Eye For Film >> Movies >> Dancing at Lughnasa (1998) Film Review
Dancing at Lughnasa
Reviewed by: Angus Wolfe Murray
When a film is made with this much love, its goodness shines. Brian Friel's award-winning play about a man remembering the summer of '36, when he was a boy, living with his mother and four aunts in a whitewashed cottage in Donegal, has been adapted by Frank McGuinness with sensitivity and imagination.
So little happens - Uncle Jack (Michael Gambon) returns from missionary work in Africa with his faith undone and his mind awry, Aunt Rose (Sophie Thompson) goes missing on the night of pagan festivities when fires are lit on the hill, they purchase a radio and call it Marconi, Gerry (Rhys Ifans) returns on his motor bike to spend time with Christine (Catherine McCormack) and their son before going to fight Franco in Spain, Aunt Kate (Meryl Streep) has worries about her future at the school - and yet everything happens.
Afterwards, you know it won't be the same. Ever again. The Munday sisters have never married. Bringing up young Michael without a husband (Gerry is Welsh and a travelling salesman) has been hard on Christine, although he is loved and cared for by all. Kate is the practical one, who teaches at the church school and is called "Gander" by the children behind her back. She is the family's conscience and authority, which, as with all things, she takes seriously. When Jack whinges:"I think I've come home to die," she snaps back, "Don't! We can't afford to bury you." And that's that. He has to live.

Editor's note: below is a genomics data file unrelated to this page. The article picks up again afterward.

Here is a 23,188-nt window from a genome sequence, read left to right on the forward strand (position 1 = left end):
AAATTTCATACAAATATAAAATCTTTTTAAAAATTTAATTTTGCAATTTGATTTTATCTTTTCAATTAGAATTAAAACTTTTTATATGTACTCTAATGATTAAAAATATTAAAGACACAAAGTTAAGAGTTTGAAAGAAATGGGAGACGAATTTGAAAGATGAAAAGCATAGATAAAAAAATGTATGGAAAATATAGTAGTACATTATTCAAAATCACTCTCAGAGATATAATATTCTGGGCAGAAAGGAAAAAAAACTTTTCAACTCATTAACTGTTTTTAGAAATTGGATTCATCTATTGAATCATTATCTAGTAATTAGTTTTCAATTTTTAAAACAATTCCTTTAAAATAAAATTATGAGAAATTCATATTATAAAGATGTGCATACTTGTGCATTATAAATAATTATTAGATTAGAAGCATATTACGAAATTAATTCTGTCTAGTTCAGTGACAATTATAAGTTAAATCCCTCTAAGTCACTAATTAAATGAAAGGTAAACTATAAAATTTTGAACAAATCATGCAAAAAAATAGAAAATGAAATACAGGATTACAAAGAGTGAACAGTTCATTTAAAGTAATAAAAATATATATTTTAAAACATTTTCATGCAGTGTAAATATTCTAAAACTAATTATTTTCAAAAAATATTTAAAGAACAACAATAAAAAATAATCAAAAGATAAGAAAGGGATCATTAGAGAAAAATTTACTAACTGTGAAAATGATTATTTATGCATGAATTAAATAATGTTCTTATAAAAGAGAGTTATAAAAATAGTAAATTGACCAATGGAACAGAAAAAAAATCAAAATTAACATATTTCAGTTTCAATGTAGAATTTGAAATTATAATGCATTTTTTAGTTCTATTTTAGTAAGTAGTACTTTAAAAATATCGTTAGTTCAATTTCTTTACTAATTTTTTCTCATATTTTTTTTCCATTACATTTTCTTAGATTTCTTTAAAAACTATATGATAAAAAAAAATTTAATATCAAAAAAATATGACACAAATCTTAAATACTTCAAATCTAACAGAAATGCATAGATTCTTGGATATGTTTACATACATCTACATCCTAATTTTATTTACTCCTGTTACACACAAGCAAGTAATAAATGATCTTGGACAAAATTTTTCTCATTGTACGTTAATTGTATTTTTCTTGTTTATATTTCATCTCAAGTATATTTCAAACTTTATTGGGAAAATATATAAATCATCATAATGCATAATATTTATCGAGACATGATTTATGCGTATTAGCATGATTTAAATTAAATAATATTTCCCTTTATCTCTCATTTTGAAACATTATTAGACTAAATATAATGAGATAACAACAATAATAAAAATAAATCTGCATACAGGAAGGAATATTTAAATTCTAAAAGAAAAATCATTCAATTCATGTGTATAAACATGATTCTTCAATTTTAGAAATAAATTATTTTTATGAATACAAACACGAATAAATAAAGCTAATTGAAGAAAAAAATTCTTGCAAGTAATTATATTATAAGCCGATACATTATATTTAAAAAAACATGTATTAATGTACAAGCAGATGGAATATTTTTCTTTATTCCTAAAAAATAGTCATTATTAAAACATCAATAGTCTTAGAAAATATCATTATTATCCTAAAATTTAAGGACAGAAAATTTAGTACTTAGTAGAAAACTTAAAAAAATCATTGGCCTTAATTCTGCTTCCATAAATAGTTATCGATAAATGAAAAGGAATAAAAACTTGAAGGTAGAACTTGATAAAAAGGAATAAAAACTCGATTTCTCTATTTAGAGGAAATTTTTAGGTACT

The relationship between the sisters, their response to Jack's return and the appearance of Christine's Gerry, the feeling of living a life of hardship and poverty while the world spins out of sight, is beautifully realised.
The acting matches the writing, with Streep giving another of her supreme performances. Thompson is heartbreaking, as the simple-minded Rose, balancing between lumpen slowness and childish delight. Only she could say: "I love you, Agie. I love you more than chocolate biscuits," and not sound embarrassing. Pat O'Connor recreates a moment in the life of this rural Irish family, before everything falls apart, as if he belonged there. It is so unexpected for a film to carry integrity with honour. Dancing At Lughnasa never exaggerates, never simplifies, always remaining faithful to Friel and the spirit of childhood.Reviewed on: 19 Jan 2001